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movie and film reviews

A M B U S H   M a g   2 0 0 0 - V O L U M E   1 5 - I S S U E   8  

Real to Real
by Chuc LaVenture

That Old Feeling

Old" here would be the operative word. That Old Feeling recreates the feeling of the romantic comedies of old. Lilly (Bette Midler) would have been a wonderful role for Katharine Hepburn or Carole Lombard. Bette portrays her as a rather over-the-top, histrionic, hedonistic narcissist.

I am much reminded of Kate and Spencer in Adam's Rib. There is a great deal of fire and passion in the performance. The costumes are grand, all of the characters beautifully attired. The locations are romantic. Should you see the movie, check out the floral arrangements at both of the weddings. All this movie missed in remaking the romantic comedy was a more extensive score (i.e. another song or two by Bette).

Lilly (Bette) and Dan (Dennis Farina) have been happily divorced for more than a decade. Their daughter's wedding is the impetus for their reunion, much to the dismay of their daughter Molly (Paula Marshall), her husband Keith (Jamie Denton), and Keith's very conservative family. Lilly and Dan, in true bohemian fashion, express their feelings of loathing for one another rather loudly at the reception and are summarily exiled to the parking lot by their mortified daughter.

The fight continues until passion ensues. After a torrid tryst in Dan's sports car the two return to the party, a bit dazed and confused, but capable of civility. And the romance and comedy begin. Dan and Lilly aren't ready to stop scratching this particular itch. They take off, leaving Dan's second wife, the opportunistic Rowena (Gail O'Grady), and Lilly's verbose second husband Alan (David Rasche), at the Inn rented for them by the groom's parents. Molly's politically inclined husband insists they find the couple and return the abandoned second spouses to their respective homes before the media gets wind of the affair, ruining his chance to run on a "Family Values" platform.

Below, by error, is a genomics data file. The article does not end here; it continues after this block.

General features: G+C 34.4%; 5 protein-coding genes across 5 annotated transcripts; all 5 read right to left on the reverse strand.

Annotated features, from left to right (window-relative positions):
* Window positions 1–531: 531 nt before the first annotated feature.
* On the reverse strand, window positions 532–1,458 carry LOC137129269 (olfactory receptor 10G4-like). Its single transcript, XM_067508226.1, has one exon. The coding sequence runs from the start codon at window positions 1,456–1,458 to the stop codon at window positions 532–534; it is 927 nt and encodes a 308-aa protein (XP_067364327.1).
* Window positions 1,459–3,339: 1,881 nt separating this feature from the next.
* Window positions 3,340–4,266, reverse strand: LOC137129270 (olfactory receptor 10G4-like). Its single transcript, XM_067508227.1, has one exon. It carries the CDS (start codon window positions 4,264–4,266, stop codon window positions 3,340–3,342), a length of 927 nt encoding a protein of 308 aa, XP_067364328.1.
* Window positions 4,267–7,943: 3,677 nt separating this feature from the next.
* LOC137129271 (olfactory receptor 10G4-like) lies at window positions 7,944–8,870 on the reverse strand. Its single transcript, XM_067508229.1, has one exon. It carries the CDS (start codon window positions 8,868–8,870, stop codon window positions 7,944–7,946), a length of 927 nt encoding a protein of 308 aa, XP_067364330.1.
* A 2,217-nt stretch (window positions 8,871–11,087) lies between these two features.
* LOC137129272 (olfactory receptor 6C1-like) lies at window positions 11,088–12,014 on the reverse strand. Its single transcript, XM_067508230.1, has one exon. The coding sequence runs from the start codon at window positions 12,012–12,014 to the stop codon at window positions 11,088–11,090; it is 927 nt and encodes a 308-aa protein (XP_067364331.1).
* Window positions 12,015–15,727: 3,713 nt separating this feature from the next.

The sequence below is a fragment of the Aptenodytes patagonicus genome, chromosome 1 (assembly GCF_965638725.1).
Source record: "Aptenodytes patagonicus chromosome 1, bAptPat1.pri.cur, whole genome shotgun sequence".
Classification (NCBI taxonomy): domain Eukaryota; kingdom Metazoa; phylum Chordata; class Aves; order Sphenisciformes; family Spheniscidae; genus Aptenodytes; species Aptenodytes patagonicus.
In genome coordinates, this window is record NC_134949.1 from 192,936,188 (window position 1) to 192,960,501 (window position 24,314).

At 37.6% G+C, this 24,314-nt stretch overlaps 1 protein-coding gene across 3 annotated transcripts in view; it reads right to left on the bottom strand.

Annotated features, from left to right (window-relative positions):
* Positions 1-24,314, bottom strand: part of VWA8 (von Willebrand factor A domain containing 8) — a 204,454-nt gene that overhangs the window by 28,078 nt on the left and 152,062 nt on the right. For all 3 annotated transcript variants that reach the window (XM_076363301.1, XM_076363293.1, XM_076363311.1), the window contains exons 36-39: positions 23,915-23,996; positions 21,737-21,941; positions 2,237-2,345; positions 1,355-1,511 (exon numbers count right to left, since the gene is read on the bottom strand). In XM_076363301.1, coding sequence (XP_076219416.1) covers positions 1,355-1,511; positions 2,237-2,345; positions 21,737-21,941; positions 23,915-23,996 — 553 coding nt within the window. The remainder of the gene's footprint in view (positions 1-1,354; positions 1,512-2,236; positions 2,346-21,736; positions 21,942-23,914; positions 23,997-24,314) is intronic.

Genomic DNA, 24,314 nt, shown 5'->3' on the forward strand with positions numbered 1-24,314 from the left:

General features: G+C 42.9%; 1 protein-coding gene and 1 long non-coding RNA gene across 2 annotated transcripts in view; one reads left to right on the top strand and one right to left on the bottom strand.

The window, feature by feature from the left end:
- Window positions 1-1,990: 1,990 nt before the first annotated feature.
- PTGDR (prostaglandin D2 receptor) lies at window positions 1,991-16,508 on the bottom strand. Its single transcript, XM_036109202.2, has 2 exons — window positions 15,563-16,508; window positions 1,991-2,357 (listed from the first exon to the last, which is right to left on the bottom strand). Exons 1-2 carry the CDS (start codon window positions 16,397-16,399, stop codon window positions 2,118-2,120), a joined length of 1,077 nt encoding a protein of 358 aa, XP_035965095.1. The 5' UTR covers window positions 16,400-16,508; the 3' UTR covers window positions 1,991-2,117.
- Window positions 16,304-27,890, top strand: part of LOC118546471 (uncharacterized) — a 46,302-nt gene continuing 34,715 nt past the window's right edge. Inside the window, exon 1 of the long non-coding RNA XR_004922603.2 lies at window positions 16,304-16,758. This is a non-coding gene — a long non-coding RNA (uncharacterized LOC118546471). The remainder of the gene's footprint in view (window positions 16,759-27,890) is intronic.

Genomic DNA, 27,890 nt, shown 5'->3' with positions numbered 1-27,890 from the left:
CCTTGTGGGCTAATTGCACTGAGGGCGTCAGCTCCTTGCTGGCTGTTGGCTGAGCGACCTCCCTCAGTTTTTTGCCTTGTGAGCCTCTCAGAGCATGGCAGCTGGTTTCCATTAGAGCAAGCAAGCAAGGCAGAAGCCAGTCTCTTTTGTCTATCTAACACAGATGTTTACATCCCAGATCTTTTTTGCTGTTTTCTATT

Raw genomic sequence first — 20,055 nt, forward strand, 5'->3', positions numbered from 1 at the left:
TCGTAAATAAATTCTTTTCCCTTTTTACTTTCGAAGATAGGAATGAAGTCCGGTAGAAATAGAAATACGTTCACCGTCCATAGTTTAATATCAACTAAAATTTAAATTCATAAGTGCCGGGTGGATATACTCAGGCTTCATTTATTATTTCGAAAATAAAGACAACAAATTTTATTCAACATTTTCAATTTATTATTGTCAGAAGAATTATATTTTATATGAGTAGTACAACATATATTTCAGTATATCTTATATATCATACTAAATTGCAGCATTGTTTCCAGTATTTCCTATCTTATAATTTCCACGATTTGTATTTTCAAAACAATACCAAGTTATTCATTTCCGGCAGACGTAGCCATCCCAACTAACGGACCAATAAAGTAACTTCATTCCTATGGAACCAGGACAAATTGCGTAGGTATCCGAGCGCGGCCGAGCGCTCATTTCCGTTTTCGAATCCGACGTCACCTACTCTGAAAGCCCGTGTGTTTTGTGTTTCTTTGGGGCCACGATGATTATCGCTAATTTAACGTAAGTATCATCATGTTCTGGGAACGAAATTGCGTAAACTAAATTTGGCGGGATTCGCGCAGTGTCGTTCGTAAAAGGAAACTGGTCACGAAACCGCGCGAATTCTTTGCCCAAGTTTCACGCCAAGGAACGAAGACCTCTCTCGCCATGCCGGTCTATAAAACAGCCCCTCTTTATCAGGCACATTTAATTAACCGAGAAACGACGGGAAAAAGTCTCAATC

This is made all the more difficult by the presence of Joey (Danny Nucci), the tabloid photographer who follows Lilly around. Molly realizes that if Joey makes his living by knowing where her mother is at all times then he is the person she needs to find her parents and hires him to do so. The search is on, and so is the comedy and the romance. I won't spoil the movie by giving you the ending, but know that it is funny and terribly romantic.

This is good old-fashioned movie-going. That Old Feeling is light comedy, made all the more enjoyable by the beautiful "scenery:" Danny Nucci, Jamie Denton, and Dennis Farina, in that order, although New York isn't bad either.

Danny Nucci is just a joy to the eye. Swarthy, dark, with bedroom eyes that simply make one want to take him to bed. God love Latin men. Jamie Denton as Keith is perfect. I could really believe that he just stepped out of Harvard yard (though in the movie I believe he and Molly are Yale grads). He exudes rank and privilege and the abuse thereof. Dennis Farina is the quintessential daddy. He's rugged. He's big. He's masculine. And he's in Armani.

There is also Bette's wardrobe to be considered for our viewing pleasure. There is this incredible black knit pants number with a white crocheted, midriff length, over-piece that looked terribly elegant on Bette. I also loved all the satins in high colors, and the gloves in contrasting hues. Only Bette could carry off something so visually BIG.

The location scenes are wonderfully shot, terribly romantic, from the Connecticut Inn of the first wedding to the hotel, identified in the movie as the Majestic I believe, where Dan and Lilly run off for their tryst.

I have to say that I am not usually a fan of light comedy. I tend more toward the abstract, or the socially complex. I will also be the first in line for a good tearjerker. This movie, however, was very entertaining.

Throughout the movie I kept flashing back to Katharine Hepburn in Adam's Rib or Bringing Up Baby. If you are a late night movie buff, or would just love to see Bette in her best drag persona, then this is the movie for you.

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